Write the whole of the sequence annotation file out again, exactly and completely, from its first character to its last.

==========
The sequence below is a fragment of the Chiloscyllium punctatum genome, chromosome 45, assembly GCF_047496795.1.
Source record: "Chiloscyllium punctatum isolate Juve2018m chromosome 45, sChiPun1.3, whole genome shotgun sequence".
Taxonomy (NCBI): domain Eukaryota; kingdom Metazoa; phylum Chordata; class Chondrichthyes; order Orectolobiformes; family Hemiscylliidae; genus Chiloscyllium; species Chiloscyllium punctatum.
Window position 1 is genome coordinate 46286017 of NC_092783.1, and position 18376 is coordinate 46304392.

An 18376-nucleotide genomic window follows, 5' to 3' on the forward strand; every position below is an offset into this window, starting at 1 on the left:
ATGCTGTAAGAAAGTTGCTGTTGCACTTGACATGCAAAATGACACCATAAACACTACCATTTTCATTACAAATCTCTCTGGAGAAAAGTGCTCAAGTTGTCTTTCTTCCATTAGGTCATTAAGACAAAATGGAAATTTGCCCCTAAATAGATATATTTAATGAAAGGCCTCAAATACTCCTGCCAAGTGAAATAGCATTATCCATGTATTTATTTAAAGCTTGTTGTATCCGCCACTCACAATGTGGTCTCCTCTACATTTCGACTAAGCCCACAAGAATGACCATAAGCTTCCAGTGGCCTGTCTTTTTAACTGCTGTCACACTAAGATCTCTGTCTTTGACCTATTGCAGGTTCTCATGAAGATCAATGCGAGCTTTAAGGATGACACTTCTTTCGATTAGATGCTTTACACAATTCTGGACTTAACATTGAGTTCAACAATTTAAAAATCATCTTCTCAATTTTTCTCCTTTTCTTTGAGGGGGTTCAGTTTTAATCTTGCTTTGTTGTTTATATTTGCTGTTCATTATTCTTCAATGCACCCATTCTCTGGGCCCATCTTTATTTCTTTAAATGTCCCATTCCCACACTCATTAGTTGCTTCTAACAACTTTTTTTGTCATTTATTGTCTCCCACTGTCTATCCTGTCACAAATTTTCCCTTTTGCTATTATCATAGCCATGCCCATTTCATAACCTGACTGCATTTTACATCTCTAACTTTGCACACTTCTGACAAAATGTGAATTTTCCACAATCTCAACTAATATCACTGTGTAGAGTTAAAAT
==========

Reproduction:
The sequence below is a fragment of the Chiloscyllium punctatum genome, chromosome 45, assembly GCF_047496795.1.
Source record: "Chiloscyllium punctatum isolate Juve2018m chromosome 45, sChiPun1.3, whole genome shotgun sequence".
Taxonomy (NCBI): domain Eukaryota; kingdom Metazoa; phylum Chordata; class Chondrichthyes; order Orectolobiformes; family Hemiscylliidae; genus Chiloscyllium; species Chiloscyllium punctatum.
Window position 1 is genome coordinate 46286017 of NC_092783.1, and position 18376 is coordinate 46304392.

An 18376-nucleotide genomic window follows, 5' to 3' on the forward strand; every position below is an offset into this window, starting at 1 on the left:
ATGCTGTAAGAAAGTTGCTGTTGCACTTGACATGCAAAATGACACCATAAACACTACCATTTTCATTACAAATCTCTCTGGAGAAAAGTGCTCAAGTTGTCTTTCTTCCATTAGGTCATTAAGACAAAATGGAAATTTGCCCCTAAATAGATATATTTAATGAAAGGCCTCAAATACTCCTGCCAAGTGAAATAGCATTATCCATGTATTTATTTAAAGCTTGTTGTATCCGCCACTCACAATGTGGTCTCCTCTACATTTCGACTAAGCCCACAAGAATGACCATAAGCTTCCAGTGGCCTGTCTTTTTAACTGCTGTCACACTAAGATCTCTGTCTTTGACCTATTGCAGGTTCTCATGAAGATCAATGCGAGCTTTAAGGATGACACTTCTTTCGATTAGATGCTTTACACAATTCTGGACTTAACATTGAGTTCAACAATTTAAAAATCATCTTCTCAATTTTTCTCCTTTTCTTTGAGGGGGTTCAGTTTTAATCTTGCTTTGTTGTTTATATTTGCTGTTCATTATTCTTCAATGCACCCATTCTCTGGGCCCATCTTTATTTCTTTAAATGTCCCATTCCCACACTCATTAGTTGCTTCTAACAACTTTTTTTGTCATTTATTGTCTCCCACTGTCTATCCTGTCACAAATTTTCCCTTTTGCTATTATCATAGCCATGCCCATTTCATAACCTGACTGCATTTTACATCTCTAACTTTGCACACTTCTGACAAAATGTGAATTTTCCACAATCTCAACTAATATCACTGTGTAGAGTTAAAAT